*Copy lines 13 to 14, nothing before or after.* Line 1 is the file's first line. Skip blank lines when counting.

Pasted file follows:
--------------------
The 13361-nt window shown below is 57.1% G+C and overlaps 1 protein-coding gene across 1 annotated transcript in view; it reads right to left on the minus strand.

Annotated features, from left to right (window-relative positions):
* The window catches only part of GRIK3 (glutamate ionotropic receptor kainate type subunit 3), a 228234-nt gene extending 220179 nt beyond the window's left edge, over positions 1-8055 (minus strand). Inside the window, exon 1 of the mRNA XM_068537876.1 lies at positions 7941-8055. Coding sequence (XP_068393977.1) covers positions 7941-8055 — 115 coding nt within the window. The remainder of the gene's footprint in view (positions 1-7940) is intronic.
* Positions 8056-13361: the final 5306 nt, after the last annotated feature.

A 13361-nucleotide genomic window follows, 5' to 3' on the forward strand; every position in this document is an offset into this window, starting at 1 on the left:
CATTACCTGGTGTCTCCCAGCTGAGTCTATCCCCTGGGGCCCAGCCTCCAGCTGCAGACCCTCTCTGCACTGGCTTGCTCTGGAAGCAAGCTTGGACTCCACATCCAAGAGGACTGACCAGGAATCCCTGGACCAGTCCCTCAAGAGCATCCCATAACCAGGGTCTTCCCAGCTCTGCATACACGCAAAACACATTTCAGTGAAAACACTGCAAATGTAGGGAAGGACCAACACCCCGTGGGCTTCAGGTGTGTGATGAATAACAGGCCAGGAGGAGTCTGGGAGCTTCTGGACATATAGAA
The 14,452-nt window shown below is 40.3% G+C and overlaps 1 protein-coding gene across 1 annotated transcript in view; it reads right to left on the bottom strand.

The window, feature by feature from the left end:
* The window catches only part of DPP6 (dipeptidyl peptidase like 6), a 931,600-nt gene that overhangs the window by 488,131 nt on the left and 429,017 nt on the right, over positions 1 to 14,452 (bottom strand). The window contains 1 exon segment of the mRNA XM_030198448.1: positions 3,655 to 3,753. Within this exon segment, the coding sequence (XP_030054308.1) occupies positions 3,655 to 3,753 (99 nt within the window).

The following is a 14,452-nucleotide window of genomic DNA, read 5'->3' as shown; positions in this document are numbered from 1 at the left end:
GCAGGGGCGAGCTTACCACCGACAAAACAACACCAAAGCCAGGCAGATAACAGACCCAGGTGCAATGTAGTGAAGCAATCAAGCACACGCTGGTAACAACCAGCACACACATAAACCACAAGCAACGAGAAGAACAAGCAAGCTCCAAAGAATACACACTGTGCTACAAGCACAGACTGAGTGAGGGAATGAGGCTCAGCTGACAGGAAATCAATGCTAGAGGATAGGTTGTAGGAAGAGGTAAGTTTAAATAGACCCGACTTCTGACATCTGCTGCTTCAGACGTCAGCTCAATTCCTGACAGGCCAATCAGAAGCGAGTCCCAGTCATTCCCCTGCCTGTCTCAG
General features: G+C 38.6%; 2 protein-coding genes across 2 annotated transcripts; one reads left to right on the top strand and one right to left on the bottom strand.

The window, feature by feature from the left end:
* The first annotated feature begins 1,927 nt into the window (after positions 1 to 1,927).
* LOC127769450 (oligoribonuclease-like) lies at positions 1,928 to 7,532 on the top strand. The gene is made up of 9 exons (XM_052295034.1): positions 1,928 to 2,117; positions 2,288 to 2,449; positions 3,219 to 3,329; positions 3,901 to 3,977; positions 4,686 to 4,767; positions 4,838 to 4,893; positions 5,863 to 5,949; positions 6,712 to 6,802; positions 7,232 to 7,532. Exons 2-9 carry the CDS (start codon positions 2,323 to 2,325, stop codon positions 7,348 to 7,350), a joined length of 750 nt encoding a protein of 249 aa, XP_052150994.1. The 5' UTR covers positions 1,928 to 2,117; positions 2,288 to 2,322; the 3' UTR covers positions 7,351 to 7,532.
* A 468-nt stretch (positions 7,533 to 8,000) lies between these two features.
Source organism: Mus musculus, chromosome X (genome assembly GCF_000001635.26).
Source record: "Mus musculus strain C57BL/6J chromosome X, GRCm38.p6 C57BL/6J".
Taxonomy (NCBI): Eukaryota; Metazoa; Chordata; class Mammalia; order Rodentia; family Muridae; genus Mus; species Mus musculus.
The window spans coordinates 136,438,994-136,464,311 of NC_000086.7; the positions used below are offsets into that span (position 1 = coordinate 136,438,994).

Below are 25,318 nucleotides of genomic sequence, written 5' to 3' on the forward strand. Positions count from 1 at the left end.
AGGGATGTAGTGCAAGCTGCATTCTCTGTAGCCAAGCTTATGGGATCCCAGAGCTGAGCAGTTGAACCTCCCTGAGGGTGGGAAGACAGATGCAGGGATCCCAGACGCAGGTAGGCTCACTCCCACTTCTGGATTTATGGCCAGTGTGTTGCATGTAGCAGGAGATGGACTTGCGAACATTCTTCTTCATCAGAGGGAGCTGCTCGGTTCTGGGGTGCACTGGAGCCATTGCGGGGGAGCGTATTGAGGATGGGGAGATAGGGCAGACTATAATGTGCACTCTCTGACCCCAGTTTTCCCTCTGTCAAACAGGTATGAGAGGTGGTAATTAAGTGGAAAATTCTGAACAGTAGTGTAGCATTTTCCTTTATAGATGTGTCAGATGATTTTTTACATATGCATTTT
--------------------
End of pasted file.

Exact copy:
The window, feature by feature from the left end:
* The first annotated feature begins 1,927 nt into the window (after positions 1 to 1,927).